Frogs of the Australian National
Botanic Gardens

Without recorded calls

Where do frogs live?

There are over 200 species of frog occurring in Australia. Frogs belong to the Class Amphibia, and all are reliant on moisture to breathe, reproduce and generally survive and thrive. Nocturnal life is one way of minimising the risk of drying out, for it is the coolest part of the day. Most frogs are active at night. Despite this drawback of a dependence on water, frogs have evolved and diversified in form to occupy a variety of habitats, from rainforests to deserts, from rock faces to subterranean burrows, from free water to sphagnum moss bogs - frogs are found in a surprising number of different spots.


Most frogs breed seasonally when conditions of temperature, day-length and moisture are right. It is common to see tadpoles (the name given to very young frogs) swimming in ponds at different times of the year. When a female lays eggs the male fertilizes them and the resulting floating mass of eggs (spawn) is left while the frogs develop. Hatching of the tadpoles may take several days, followed by a period when the tadpole develops and finally changes into the adult frog, a process called metamorphosis.

What is happening to the world's frogs?

Frogs eat insects and overall must account for millions of insects daily. They also eat other small invertebrates. By eradicating millions of insect pest species frogs play an important role in maintaining the balance of nature. But something is happening to the environment, both within Australia and internationally, that is alien to frogs. In the past 15 years or so frog populations have declined dramatically, even in supposedly uncontaminated environments such as national parks. Something in the environment is killing the world's frogs. If we accept that frogs are indicator species and this is a warning that environmental changes are taking place, it is in our own interests to take heed of this potential tragedy.

Our local frogs

Several species of frog can still be found, or, more likely heard, in the Australian National Botanic Gardens. At certain times of the year male frogs distend their vocal sacs (situated just below the throat) with air to serve as a resonance chamber to amplify sounds and issue a great variety of calls to attract females. It is common to hear great choruses of different species trilling away, endeavouring to attract mates. Frogs which can be heard in the Gardens, in decreasing order of likelihood of discovery, are:

illustrationCommon Eastern Froglet

A small frog up to 3 cm in size. Extremely variable in colour and pattern. Upper surface pattern of either uniform light grey or brown contrasting with black sides; or grey or brown with irregular darker patches and sometimes a light vertebral stripe; or a broad dark vertebral band bordered on either side by a light brown or grey band from eye to groin. This small gregarious species is common in and around the pools in the Gardens.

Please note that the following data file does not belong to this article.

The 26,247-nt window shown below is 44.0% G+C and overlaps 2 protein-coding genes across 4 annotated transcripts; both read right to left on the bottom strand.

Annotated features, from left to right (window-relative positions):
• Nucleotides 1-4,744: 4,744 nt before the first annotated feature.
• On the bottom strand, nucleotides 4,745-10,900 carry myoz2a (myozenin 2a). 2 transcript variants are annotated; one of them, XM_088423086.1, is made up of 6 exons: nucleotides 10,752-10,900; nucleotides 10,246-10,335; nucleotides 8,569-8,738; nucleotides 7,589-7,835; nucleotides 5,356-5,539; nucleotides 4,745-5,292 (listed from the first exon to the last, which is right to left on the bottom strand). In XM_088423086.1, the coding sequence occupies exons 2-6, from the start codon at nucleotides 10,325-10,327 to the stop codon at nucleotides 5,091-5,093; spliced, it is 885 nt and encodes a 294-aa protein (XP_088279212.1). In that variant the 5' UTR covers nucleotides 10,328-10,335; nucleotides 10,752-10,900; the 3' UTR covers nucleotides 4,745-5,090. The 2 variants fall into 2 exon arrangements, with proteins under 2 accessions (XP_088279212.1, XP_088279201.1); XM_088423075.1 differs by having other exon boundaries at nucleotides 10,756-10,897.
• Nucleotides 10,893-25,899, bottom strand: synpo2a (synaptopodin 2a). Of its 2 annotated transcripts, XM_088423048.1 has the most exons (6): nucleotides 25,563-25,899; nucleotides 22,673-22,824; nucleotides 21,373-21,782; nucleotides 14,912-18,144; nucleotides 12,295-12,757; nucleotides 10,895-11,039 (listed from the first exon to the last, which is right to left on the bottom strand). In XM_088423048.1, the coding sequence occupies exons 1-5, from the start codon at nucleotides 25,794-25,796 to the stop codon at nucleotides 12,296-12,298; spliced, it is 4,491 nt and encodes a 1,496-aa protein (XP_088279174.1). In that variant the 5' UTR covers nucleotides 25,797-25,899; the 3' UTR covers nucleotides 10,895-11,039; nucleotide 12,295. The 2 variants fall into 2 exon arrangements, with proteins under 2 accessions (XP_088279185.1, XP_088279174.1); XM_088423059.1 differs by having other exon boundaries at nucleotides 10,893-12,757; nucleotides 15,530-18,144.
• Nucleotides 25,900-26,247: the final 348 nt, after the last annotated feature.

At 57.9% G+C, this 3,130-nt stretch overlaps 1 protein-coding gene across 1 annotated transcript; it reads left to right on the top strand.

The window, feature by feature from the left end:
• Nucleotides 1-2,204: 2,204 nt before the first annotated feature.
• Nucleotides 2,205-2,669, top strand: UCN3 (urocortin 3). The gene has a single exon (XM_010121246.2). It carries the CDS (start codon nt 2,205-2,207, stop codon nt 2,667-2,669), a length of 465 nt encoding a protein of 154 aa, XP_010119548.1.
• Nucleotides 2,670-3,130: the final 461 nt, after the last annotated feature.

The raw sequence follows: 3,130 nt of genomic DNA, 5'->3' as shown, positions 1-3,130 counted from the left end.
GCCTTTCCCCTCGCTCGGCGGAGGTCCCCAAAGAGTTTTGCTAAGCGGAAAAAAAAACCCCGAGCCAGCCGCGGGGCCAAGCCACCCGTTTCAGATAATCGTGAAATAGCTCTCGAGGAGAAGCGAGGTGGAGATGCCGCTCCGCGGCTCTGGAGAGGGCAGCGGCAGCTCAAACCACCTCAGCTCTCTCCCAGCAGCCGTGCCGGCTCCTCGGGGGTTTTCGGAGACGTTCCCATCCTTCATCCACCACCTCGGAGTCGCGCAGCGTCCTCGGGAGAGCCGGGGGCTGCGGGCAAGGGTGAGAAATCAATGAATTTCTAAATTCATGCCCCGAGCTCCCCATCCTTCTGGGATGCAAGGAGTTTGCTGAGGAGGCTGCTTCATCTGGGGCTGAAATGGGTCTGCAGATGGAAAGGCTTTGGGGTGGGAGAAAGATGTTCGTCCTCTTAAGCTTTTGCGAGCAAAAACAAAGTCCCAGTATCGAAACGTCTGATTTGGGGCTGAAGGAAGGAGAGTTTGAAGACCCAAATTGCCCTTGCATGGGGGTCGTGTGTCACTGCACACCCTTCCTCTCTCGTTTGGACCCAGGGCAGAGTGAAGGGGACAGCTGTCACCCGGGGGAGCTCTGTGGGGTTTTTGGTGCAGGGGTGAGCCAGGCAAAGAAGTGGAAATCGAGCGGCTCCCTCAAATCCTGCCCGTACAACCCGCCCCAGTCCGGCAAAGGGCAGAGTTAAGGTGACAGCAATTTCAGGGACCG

Call: "crick-crick-crick"

illustrationEastern Banjo Frog

A stout frog from 6-8 cm in size. Grey or brown with blackish marblings, with or without a continuous or broken narrow vertebral stripe. Sides often beautifully marked with a bronze and purple sheen with black mottling. A pale yellow stripe from below the eye to above the base of the forelimb is conspicuous. Common in ponds around the Gardens.

Call: "bonk-bonk-bonk". Two or more frogs in unison sound like "pobblebonk"

illustrationSpotted Grass Frog

Up to 4.5 cm in size. Light brown to rich olive-green above, usually with a series of large, regular dark brown splotches and often with a narrow white, yellow or russet vertebral stripe from snout to vent. Shelters under logs and stones on edges of permanent and temporary swamps, pools and creeks.

Call: a very rapid "uk-uk-uk-uk"

illustrationBrown-striped Frog

Up to 6.5 cm in size. Light brown above with a series of irregular dark brown stripes. Frequently a pale vertebral stripe from snout to vent. A dark brown band behind eye. Secretive by day, hiding under logs, stones or leaf litter. Burrows effectively.

Call: usually a single "plonk" or "whuck", repeated at intervals of a few seconds.

illustrationPeron's Tree Frog

Medium-sized frog to 6 cm. Rich grey or brown above, varying in intensity with temperature and temperament. Irregular darker mottling and numerous small bright green spots over upper surface. Groin and hind sides of thighs mottled black and bright yellow. May be found long distances from water in a variety of habitats, usually in trees and shrubs. Will forage for food on the ground.

Call: a loud, penetrating long rattle. Has been variously described as a "loud chuckling trill" and a "sound of a pneumatic drill"

illustrationEastern Froglet

Small frog to 3 cm in size. Almost indistinguishable from the Common Eastern Froglet. Males may only be distinguished by their call. Females have a rather granular white belly pattern while Common Eastern Froglet females have a belly mottled with black and white. Difficult to find this species in the Gardens, although it is present. More experienced observers may pick it out by the different call.

Call: long, low drawn out "squelch".

illustrationWhistling Tree Frog

Up to 4 cm in size. Highly variable in colour pattern, this species may be fawn, brown or reddish-brown above. A dark brown stripe extends from the nostril through the eye to the shoulder. Groin pale yellow with black spots. Front and hind sides of thighs are orange. Found in a variety of habitats from swamps, lagoons, wet and dry sclerophyll forest to alpine grassland and bogs. Breeding groups occur around ponds, dams and creeks. One of the few species to call throughout the year.

Call: rapid, pulsing whistle "cree-cree-cree-cree".

Written by Ric Longmore
Illustrations by Donna Wahl
Note: drawings are not to scale.
Adapted for the Internet by Murray Fagg

Australian National Botanic Gardens - Education Service